Everyone is missing someone today, on Thanksgiving.
Savor those memories.
Make new memories.
Enjoy the day!
“Be Thankful For What You Got,” William DeVaughn, from “Be Thankful For What You Got,” 1974. The LP on the Roxbury label is long out of print.
William DeVaughn had much to be thankful for.
He was a government employee, a draftsman who sang on the side. He wrote this in 1972. Its original title: “A Cadillac Don’t Come Easy.”
DeVaughn paid $900 to have his song recorded at a Philadelphia studio called Omega Sound. One of his producers, John Davis, was a session player with MFSB, the house band at Philly’s Sigma Sound Studios. Davis and co-producer Frank Fioravanti came up with a more sophisticated arrangement — the one heard here — and recorded it with members of MFSB at Sigma Sound.
Sunday’s road trip took us to Madison, Wisconsin, where there are several fine record stores.
One of our stops was at Strictly Discs, not far from Camp Randall Stadium. It opened in 1988, when we lived in Madison. But I never went there back then because it was strictly a CD store, and I was one of those dinosaurs who still hadn’t switched from vinyl to CD.
Now, though, Strictly Discs has plenty of vinyl, with lots of nice used stuff in the basement. There, one of my record-digging rules came into play. If you see something you’ve never seen before, you ought to think about getting it.
Indeed, as I dug through the soul records in the basement, I came across two I’d never seen before. I inspected them, Googled them, pondered them.
Then I put the first one back.
Billy Preston’s “That’s The Way God Planned It,” from 1969, on Apple.
Then, a tad more reluctantly, I put the second one back.
Jackie Wilson and Count Basie’s “Manufacturers of Soul,” with arrangements by Benny Carter, from 1968, on Brunswick.
Maybe another day. Each cost more than I usually spend on a record.
On this day, it seemed more important to set that money aside to buy lunch for Evan and the other college kids.
If I lose some of my record-digging cred, I’ll blame Dave Edmunds. Long one of my faves, he makes an interesting confession in the current issue of Mojo magazine.
“I don’t even have a record player at home any more. I’ve bailed out of playing albums because iTunes and YouTube are so convenient. With that predictive thing one track will lead on to the next. I find that exciting.”
So, no, I didn’t bring “Manufacturers of Soul” home from Madison yesterday. But that doesn’t mean we can’t give it a listen. Most of the covers on this great album are on YouTube, and that’ll have to do for now.
In which they cover Stevie Wonder’s “I Was Made To Love Her.” Dig that!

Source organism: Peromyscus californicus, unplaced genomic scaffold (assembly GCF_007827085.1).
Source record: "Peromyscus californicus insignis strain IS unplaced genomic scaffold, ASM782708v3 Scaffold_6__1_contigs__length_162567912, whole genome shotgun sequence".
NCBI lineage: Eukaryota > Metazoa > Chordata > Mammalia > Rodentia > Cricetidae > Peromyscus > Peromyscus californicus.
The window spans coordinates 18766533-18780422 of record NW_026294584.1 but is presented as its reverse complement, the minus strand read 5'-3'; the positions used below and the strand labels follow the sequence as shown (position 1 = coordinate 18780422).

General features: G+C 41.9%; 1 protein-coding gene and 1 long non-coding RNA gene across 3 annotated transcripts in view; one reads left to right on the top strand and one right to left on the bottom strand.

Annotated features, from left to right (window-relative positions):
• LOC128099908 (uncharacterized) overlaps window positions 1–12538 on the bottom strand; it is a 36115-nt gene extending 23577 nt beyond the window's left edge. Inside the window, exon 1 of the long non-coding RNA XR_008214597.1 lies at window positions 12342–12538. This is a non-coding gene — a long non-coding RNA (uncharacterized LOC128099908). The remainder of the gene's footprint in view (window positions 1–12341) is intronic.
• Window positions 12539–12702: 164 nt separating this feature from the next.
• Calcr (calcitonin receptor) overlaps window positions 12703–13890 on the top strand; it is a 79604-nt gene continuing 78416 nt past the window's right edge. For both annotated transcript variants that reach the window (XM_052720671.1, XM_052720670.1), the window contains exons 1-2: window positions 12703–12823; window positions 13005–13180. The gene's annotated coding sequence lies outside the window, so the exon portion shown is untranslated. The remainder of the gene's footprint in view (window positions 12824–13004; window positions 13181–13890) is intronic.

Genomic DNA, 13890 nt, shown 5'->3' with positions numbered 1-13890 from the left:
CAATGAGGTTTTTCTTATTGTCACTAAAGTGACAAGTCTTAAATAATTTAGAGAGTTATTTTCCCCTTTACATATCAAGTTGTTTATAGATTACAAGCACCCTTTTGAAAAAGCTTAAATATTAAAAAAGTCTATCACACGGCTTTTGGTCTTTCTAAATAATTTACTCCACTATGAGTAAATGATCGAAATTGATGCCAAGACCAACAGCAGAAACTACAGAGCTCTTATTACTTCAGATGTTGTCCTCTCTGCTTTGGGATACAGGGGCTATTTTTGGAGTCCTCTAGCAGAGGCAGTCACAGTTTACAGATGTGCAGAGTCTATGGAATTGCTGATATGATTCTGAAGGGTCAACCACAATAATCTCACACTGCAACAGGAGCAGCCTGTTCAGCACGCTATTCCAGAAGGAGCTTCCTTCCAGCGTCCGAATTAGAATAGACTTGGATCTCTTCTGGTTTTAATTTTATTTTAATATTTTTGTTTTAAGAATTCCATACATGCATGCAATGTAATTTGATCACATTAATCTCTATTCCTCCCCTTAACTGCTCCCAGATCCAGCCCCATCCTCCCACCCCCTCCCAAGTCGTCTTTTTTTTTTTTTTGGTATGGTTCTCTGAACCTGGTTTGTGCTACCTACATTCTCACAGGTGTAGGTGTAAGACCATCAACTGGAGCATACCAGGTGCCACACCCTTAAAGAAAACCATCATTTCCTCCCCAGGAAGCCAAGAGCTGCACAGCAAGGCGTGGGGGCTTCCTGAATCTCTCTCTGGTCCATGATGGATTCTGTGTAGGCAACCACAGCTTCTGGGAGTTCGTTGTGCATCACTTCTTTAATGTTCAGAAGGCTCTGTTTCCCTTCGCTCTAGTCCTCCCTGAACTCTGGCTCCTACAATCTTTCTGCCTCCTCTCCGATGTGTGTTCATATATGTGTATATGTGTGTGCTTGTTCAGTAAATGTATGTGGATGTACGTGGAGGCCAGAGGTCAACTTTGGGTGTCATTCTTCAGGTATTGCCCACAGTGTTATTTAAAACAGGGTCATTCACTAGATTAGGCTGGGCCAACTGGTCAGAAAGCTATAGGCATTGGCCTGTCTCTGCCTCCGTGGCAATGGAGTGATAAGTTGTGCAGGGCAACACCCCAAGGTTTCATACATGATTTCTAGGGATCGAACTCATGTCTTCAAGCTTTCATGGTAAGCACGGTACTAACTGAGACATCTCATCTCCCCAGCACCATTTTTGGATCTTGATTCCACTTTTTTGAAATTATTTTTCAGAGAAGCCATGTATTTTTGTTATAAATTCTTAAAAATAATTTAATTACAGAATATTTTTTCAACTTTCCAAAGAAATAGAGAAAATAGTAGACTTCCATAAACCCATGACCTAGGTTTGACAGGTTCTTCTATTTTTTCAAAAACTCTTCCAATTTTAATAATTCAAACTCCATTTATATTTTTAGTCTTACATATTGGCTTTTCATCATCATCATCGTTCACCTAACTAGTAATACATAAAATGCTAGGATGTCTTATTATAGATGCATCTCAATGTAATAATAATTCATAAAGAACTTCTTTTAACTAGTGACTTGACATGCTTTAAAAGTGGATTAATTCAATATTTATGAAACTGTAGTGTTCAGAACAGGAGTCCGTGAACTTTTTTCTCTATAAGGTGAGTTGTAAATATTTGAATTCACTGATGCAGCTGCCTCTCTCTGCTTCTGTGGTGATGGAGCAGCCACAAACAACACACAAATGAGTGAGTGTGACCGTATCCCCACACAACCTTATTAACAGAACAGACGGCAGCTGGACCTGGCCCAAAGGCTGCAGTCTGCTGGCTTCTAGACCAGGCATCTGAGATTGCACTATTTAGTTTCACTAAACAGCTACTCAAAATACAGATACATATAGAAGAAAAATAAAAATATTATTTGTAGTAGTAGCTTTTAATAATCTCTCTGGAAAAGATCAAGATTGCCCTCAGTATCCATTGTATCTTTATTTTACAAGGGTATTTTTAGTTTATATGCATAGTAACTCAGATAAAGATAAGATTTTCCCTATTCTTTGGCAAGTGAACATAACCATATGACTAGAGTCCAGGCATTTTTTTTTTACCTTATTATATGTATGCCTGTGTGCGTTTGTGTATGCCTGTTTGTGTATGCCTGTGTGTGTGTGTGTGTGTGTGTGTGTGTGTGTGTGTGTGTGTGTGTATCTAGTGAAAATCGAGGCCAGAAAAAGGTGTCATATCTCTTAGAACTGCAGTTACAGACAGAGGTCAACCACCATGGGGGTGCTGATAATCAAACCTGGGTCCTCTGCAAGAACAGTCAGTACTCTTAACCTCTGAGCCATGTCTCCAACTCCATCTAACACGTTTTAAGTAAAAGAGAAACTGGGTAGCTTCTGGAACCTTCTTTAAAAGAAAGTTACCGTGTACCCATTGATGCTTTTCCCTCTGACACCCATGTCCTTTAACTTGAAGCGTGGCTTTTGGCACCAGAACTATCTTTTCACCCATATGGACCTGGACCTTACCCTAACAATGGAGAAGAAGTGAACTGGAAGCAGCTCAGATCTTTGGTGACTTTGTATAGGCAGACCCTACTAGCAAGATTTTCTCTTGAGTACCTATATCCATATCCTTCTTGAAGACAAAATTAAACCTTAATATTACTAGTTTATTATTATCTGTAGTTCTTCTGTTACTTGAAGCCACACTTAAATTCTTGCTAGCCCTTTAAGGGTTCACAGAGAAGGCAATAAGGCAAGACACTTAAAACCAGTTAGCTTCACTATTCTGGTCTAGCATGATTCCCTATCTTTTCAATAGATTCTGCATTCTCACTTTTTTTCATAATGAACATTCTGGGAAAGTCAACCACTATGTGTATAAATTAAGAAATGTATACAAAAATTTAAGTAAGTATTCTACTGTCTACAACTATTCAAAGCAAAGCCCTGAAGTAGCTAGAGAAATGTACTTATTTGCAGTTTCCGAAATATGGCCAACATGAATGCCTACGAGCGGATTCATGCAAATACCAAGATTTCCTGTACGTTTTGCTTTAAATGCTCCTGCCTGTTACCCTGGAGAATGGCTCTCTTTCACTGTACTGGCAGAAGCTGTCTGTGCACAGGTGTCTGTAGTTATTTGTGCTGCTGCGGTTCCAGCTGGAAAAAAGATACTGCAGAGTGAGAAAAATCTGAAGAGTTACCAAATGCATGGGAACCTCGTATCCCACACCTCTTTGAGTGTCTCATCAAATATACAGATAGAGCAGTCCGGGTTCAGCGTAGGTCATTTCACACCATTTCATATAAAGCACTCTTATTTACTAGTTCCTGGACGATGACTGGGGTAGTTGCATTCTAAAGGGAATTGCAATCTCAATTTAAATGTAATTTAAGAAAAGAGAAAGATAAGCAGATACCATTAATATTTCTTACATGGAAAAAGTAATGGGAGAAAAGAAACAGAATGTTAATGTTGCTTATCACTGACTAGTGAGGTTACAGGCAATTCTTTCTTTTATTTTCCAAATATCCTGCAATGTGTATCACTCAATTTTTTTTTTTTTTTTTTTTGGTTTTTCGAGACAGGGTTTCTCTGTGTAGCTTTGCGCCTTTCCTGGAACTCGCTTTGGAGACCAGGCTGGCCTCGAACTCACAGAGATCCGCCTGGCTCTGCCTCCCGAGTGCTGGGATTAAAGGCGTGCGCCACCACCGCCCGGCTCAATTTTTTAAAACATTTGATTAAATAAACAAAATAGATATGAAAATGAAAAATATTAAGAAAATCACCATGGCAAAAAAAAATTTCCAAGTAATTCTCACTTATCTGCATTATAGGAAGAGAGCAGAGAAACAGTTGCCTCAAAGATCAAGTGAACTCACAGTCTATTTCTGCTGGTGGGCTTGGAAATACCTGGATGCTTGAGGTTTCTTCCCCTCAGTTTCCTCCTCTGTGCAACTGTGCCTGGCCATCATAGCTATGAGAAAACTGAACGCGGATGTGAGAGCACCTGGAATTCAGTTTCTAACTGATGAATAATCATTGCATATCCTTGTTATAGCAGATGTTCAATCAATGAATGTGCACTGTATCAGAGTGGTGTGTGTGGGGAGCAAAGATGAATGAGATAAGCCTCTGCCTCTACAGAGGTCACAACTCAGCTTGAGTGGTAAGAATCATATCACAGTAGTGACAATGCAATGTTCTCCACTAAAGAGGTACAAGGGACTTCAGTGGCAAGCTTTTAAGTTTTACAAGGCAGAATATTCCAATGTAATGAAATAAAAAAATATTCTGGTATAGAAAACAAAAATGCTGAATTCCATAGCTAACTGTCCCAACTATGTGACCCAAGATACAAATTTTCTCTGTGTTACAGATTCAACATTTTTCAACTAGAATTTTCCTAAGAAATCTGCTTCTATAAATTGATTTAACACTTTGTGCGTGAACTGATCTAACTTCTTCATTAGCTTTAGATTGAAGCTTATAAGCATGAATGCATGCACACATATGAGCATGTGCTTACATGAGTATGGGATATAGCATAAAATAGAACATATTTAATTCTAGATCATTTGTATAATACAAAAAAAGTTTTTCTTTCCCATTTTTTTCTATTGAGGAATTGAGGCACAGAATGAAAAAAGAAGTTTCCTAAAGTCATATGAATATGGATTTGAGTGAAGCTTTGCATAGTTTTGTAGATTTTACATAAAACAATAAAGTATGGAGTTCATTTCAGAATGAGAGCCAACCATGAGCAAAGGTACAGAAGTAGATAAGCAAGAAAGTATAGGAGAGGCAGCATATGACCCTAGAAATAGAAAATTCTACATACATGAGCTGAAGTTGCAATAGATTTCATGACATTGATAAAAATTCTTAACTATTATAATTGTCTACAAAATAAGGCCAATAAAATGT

In which they cover Sam Cooke’s “Chain Gang.” Dig those trumpets and dig that Brunswick rainbow arrow!
“Ooh, ooh! Green Hornet marathon on Decades!” my friend Larry in New Jersey announced yesterday. Likewise, my friend Bruce in Philadelphia announced it was “binge time.”
Dang. We don’t get that channel in our corner of Wisconsin.
So I had to make do with the next best thing.
“The Horn Meets The Hornet,” a 1966 album full of TV theme songs by jazz trumpeter Al Hirt, was one of the first cool records I ever found while digging.
So I mentioned that record, found eight years ago, and Larry noted its cover of “Night Rumble.” Hm. Not familiar with that one. Turns out it was sort of a mod instrumental done in the spring of 1963 by a group called The Mark V and released as a 45 on ABC-Paramount. Here you go, my friend.
“Night Rumble,” Al Hirt, from “The Horn Meets The Hornet,” 1966. It’s out of print.
Of course, there also is that great “Green Hornet Theme,” which is Hirt’s take on Rimsky-Korsakov’s “Flight of the Bumblebee” as orchestrated by Billy May and conducted by Lionel Newman.
Among what the LP’s back cover bills as “TV Themes of Intrigue” are two other interesting but largely forgotten pieces by composers who wrote other, more familiar TV themes.
Hirt covers the theme from “T.H.E. Cat,” an NBC action drama that starred Robert Loggia. It aired only during the 1966-67 TV season. This muscular bit of mid-’60s jazz noir was written by Lalo Schifrin, who did the still-cool “Mission: Impossible” theme the same year.
He also covers the theme from “Run Buddy Run,” which aired for only the first half of the 1966-67 season. It’s written by Jerry Fielding, who’d done the “Hogan’s Heroes” theme the year before. “Run Buddy Run” was a CBS sitcom about a guy on the run from the mob, and Fielding’s theme plays it straight, reflecting that potential danger rather than going for laughs.
The star of “Run Buddy Run” was jazz trumpeter Jack Sheldon, but it doesn’t appear he played trumpet on the show’s theme.
These are mp3s from my collection, taken from vinyl whenever possible. Enjoy. All music presented here is shared under the premise of fair use. This blog is solely intended for the purpose of education, a place for me to tell stories and write about music and cultural history. If you are a rights holder to any of the music presented and wish for it to be removed, please email me directly and it will be taken down.
About the words
The text is copyright 2007-2023, Jeff Ash. Text from other sources, when excerpted, is credited.